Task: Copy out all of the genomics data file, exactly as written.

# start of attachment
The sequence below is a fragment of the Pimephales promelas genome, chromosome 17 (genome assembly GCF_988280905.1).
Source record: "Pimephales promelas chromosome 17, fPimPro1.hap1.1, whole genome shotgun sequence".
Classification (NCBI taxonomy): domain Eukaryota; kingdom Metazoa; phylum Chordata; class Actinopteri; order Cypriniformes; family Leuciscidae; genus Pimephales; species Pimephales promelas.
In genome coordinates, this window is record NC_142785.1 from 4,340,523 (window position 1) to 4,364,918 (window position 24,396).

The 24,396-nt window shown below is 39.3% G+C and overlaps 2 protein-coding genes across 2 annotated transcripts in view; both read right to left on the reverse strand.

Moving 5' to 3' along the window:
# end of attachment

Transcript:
The sequence below is a fragment of the Pimephales promelas genome, chromosome 17 (genome assembly GCF_988280905.1).
Source record: "Pimephales promelas chromosome 17, fPimPro1.hap1.1, whole genome shotgun sequence".
Classification (NCBI taxonomy): domain Eukaryota; kingdom Metazoa; phylum Chordata; class Actinopteri; order Cypriniformes; family Leuciscidae; genus Pimephales; species Pimephales promelas.
In genome coordinates, this window is record NC_142785.1 from 4,340,523 (window position 1) to 4,364,918 (window position 24,396).

The 24,396-nt window shown below is 39.3% G+C and overlaps 2 protein-coding genes across 2 annotated transcripts in view; both read right to left on the reverse strand.

Moving 5' to 3' along the window: